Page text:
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Diabetes: Separating the Myths from the Truths

"Knowing the Truth about Diabetes"
By: Ivan Olegario, MD, MDevComDiabetes: Separating the Myths from the Truths

Even as a kid, you have probably been admonished to “avoid eating so much sugar or you’ll get diabetes.” This is one of the many myths that surround this very common, but very misunderstood disease. Here are other myths about diabetes, and the truths that will set you free:

Myth: Eating sugar causes diabetes.

Truth: The common factor for type 1 and type 2 diabetes is genetics, not sugar.

In fact, sugar consumption has nothing to do with the development of type 1 diabetes, which can be present at birth. But do not take this as a license to consume sugar excessively. Although sugar consumption per se is not a risk factor for type 2 diabetes, obesity is.  And what happens when you eat a lot of sugary foods? You increase your chances for obesity.

In an indirect way, donuts and cake and soda and other sugary stuff can in fact increase your chances of having type 2 diabetes in the future; but then it will be the calories, not the sugar per se, that are to blame.

Myth: When you have diabetes, sugar cannot be given at any cost.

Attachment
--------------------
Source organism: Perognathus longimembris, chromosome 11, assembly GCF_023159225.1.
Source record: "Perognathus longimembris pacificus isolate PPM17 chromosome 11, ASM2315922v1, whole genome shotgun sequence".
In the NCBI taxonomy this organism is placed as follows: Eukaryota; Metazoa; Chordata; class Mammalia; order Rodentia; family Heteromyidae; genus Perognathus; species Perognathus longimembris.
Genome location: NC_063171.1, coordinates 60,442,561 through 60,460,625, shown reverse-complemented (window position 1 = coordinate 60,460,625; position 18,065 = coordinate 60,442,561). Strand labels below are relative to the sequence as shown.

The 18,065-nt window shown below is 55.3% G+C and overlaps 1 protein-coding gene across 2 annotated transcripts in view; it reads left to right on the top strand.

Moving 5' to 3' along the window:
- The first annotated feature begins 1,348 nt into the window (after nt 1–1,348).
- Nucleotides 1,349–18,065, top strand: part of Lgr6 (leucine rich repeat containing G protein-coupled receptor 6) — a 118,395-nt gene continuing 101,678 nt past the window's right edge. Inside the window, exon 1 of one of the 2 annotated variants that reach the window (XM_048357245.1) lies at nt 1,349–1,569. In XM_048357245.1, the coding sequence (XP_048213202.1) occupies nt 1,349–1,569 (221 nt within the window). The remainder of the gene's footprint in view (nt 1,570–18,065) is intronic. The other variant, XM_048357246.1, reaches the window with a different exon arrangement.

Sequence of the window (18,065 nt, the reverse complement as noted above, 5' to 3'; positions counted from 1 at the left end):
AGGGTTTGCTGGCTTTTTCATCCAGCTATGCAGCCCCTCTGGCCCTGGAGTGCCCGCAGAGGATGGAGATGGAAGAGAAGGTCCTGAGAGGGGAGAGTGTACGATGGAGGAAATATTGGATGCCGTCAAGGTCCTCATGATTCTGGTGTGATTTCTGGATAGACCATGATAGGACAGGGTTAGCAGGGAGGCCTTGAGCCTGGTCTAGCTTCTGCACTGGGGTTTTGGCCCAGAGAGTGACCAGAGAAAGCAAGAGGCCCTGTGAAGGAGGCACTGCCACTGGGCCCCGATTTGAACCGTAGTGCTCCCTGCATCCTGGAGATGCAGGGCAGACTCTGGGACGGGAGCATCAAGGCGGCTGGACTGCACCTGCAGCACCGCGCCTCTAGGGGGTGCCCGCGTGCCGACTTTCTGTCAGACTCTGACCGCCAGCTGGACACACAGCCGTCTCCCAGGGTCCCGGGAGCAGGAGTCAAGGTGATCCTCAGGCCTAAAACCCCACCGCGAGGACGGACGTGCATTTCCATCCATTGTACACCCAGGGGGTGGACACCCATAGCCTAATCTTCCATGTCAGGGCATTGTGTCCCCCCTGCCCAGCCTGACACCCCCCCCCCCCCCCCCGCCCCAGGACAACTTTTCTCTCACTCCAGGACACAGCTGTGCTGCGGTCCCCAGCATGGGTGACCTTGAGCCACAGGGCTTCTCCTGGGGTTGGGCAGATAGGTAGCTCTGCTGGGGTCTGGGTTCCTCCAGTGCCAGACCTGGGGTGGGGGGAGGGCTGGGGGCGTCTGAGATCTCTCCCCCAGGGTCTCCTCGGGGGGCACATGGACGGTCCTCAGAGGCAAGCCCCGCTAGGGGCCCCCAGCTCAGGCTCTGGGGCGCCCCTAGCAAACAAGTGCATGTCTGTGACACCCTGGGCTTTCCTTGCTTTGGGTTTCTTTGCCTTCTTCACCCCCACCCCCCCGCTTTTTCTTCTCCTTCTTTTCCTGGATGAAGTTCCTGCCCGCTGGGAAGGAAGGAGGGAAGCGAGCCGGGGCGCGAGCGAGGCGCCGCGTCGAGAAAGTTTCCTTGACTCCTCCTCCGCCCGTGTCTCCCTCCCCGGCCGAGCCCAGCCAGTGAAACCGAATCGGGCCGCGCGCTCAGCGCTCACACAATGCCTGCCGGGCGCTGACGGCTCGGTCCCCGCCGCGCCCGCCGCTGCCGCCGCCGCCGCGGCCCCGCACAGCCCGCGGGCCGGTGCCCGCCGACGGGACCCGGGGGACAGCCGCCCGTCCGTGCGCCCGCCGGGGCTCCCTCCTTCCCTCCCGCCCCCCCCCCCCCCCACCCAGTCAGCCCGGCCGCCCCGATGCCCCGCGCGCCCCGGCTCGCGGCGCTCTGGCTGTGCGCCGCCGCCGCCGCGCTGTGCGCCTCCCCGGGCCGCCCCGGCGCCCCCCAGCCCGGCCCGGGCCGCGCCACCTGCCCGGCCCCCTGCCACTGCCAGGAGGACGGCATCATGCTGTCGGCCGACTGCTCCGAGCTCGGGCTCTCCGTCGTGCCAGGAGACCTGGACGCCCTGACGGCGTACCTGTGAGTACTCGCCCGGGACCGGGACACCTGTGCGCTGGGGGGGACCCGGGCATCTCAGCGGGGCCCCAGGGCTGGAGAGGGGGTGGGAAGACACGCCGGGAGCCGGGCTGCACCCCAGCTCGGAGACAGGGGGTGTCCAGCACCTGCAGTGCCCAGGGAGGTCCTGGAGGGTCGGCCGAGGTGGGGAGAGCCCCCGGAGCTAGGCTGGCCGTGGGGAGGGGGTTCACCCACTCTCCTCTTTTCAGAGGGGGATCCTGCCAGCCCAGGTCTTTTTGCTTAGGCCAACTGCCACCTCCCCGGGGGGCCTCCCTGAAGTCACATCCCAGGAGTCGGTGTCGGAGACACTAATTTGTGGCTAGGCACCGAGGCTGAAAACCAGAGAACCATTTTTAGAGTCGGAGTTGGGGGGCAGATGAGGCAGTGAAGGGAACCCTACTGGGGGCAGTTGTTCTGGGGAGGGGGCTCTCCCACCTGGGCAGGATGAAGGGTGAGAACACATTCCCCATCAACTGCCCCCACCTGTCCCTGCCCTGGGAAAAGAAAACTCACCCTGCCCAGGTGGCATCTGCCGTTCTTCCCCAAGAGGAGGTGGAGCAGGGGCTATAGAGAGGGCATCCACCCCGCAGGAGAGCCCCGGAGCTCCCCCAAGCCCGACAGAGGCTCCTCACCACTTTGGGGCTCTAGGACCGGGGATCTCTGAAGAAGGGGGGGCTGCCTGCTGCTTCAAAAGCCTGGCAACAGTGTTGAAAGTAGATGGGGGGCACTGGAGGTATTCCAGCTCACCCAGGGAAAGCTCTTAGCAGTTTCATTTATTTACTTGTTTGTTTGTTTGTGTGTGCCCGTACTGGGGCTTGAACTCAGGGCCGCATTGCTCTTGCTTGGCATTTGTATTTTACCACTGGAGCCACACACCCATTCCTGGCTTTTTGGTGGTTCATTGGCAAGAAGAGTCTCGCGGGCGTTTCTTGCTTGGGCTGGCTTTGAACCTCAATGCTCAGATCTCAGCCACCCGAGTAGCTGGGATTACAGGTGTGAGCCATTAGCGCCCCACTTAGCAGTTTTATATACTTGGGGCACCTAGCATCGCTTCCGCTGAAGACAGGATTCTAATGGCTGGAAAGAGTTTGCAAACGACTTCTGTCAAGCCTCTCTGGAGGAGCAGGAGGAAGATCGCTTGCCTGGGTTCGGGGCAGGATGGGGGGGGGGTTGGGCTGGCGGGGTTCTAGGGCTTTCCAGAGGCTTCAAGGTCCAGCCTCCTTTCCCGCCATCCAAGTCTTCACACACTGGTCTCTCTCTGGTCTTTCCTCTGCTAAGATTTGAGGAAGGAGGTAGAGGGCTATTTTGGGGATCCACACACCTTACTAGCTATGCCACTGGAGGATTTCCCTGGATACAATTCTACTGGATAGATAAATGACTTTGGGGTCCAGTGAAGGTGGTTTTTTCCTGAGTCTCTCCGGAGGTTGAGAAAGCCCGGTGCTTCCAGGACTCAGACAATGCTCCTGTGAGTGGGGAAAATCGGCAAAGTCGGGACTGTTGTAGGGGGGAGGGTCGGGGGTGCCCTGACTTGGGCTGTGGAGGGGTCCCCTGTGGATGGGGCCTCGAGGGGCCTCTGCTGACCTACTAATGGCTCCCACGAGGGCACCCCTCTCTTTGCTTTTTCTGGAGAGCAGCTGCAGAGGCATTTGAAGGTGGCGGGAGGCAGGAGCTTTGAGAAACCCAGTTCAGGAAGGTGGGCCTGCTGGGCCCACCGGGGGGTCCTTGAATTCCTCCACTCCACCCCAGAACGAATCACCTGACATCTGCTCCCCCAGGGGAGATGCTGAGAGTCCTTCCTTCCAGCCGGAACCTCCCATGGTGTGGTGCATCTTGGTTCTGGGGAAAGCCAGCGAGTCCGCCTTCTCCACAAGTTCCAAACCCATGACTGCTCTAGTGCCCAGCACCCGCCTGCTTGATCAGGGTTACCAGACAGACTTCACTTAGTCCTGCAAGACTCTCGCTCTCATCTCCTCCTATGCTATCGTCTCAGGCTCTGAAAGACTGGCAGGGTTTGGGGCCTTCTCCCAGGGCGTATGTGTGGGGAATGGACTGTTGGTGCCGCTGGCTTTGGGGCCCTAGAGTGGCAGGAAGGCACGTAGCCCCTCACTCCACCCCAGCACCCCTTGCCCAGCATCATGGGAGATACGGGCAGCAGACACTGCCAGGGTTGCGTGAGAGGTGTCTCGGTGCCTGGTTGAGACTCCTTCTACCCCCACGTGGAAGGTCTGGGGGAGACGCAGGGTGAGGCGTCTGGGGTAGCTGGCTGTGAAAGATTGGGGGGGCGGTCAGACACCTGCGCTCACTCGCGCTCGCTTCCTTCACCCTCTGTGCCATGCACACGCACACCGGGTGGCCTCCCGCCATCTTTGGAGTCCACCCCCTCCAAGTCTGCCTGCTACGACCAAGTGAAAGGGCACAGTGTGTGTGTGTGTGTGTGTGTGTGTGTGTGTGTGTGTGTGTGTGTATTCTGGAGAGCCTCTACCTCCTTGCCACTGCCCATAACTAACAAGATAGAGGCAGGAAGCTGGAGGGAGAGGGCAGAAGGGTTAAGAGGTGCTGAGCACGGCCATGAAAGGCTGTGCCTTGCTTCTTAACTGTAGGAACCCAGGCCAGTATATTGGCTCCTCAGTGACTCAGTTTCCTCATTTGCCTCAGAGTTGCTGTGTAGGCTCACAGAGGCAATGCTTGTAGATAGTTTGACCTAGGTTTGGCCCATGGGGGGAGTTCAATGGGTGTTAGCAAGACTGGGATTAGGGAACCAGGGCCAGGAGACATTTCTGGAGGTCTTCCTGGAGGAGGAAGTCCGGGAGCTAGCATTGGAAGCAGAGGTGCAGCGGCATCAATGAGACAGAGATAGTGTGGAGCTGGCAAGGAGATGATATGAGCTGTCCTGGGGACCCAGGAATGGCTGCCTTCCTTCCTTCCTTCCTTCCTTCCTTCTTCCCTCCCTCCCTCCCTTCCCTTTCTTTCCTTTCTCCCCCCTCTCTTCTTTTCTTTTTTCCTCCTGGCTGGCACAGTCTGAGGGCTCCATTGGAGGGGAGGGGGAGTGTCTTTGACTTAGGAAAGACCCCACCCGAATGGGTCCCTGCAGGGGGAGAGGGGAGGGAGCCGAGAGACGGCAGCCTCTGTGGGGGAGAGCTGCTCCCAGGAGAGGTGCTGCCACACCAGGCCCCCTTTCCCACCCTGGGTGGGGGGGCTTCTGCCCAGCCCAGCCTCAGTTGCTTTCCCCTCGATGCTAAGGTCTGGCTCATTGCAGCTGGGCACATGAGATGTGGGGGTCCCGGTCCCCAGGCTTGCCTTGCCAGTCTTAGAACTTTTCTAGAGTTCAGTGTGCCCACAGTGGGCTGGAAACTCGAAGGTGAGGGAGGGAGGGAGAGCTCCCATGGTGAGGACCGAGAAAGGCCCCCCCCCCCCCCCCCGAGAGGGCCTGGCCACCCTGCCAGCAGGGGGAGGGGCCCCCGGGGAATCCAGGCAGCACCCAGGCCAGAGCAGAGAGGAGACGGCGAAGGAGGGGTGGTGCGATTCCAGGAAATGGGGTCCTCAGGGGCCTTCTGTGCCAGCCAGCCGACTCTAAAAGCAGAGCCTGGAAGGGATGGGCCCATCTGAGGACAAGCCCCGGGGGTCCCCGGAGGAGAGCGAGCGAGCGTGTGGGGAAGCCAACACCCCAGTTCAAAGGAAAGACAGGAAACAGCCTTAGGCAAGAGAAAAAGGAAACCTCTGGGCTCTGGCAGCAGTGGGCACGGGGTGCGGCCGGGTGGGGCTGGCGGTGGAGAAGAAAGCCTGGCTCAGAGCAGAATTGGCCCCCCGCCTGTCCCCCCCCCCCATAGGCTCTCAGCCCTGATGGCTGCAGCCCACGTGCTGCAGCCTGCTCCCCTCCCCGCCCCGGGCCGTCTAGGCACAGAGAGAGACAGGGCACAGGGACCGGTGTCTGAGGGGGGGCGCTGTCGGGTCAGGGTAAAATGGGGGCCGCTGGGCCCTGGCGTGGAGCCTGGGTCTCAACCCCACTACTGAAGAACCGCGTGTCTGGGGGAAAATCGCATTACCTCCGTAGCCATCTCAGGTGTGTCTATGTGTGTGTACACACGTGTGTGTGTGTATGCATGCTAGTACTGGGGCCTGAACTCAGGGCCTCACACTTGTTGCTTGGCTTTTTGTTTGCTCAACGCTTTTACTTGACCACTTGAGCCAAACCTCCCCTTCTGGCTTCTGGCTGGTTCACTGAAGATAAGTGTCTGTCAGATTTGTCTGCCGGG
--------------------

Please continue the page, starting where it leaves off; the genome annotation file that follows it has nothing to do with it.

Truth: A patient with diabetes could suffer from low blood sugar, which could be dangerous. Sugar consumption is the quickest way to treat it.

Blood sugar levels are the main issue in diabetes. They can get too high. They can get too low as well. It is important to keep good watch on your sugar intake when you have diabetes. When your sugar levels are normal, don’t mess up the balance by consuming too much sugar. sBut when your blood sugar levels get too low, a spoonful of sugar can still be your friend.

Myth: Diabetes can be cured by herbal treatment.

Truth: To date, diabetes can only be managed, not cured.

Yes, there are indeed herbs and other natural foods that have been shown to have beneficial effects for certain groups of diabetics. These include aloe vera, banaba, and bitter melon (ampalaya).

It is important to note that preparation makes a difference in the efficacy of these herbal supplements. For instance, in a review of several clinical trials on bitter melon, Medagama and Bandara found that significant reductions in blood sugar levels were achieved with consumption of fresh bitter melon juice; but these results were not duplicated when dried fruit or commercial preparations were used.

Some herbal preparations may have unintended side effects. Olive leaves, for instance, lower both blood sugar and blood pressure. The result is sometimes a low-blood-pressure crisis.

Yes, even natural products can have harmful effects. Remember, poison ivy is a completely natural herb, but we all know what happens if you touch it.

If you wish to supplement diabetes treatment with herbal supplements, let your doctor know. Herbal supplements can be beneficial, but it is important that the people managing our health have a complete picture of our health care practices.

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